” The difference between writers who finish books and those who don’t– is that the finishers don’t stop writing until they get to : THE END.” – Brian Hutchinson, author of Writer’s Doubt.
That’s true for most things, isn’t it? Completing a task is the point of the job, right? Is it more true for writers than for other workers?
No matter what you are doing, finishing a job is not a separate “thing.” It’s the goal of every job I know of to begin and finish. There’s no job where “starting and giving up,” or “starting then getting bored and wandering away” is acceptable. Is it commonly done? Oh yeah. It’s also infuriating to have a half-done contracting job or an incomplete bathroom remodeling, or a delivery (as Fedex did just the other day) literally left near the driveway — in the road.
As for the end of a book? It depends on the book. If it is non-fiction, you have no excuse for not finishing. You may have some decisions to make about where the end should be, but you know what’s happening. One of the downers about reading history is you don’t expect happy endings. The end is typically death of your subject, or the ending of an era or something like that. There are no surprise endings in history.
Fiction is another matter. The end of a book can elude you. In fiction, the early chapters are easy. As a book develops, characters change. They develop personalities you may not have imagined when you began writing. Levels of complexity and the addition of more characters — and changes of mind by the author — can make an ending the hardest part of a book.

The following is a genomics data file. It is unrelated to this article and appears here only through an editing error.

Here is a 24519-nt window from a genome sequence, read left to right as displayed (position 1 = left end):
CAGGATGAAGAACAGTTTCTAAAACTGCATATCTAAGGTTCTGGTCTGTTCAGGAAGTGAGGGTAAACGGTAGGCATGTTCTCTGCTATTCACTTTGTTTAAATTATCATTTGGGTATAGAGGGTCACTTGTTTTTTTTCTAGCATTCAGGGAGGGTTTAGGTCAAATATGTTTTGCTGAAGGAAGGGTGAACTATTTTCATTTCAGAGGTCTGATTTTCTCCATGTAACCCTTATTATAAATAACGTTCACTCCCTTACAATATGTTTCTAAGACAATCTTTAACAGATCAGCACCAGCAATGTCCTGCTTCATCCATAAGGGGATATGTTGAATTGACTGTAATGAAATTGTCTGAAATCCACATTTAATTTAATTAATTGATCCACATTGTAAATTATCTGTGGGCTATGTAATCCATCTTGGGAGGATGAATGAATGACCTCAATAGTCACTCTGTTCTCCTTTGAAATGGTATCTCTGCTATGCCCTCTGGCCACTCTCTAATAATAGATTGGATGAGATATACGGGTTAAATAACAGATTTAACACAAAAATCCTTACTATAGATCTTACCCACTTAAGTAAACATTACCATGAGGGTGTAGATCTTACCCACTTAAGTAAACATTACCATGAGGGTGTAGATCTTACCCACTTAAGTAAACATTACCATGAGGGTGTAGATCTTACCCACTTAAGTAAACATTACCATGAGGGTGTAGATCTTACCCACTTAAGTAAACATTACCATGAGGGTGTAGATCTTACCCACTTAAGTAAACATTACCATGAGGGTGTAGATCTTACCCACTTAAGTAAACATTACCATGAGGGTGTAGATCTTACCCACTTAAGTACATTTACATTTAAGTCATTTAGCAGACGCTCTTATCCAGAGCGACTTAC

Should you force an ending if you can’t come up with one that feels right? You can try. I’m sure that’s what publishers do when authors fail to finish books on time and publication dates loom. It may work with some authors, but maybe not as well with others. For the rest of us who don’t have a publisher nibbling at our heels and lashing us with publication dates, we may never find the ending we want. It can elude us. Does that mean we should somehow “come up” with an ending?
Is “pushing through” the proper way to finish a novel? I wouldn’t know. In fiction, I’ve never gotten to that point. In my kind of work, I always finished the books I began. A couple of them got immediately rewritten because I didn’t like the first version.
I would never tell anyone writing a novel they “have to finish it.” Unless they have a publisher and a date to meet — but then, the publisher does the pushing. They surely don’t need my help.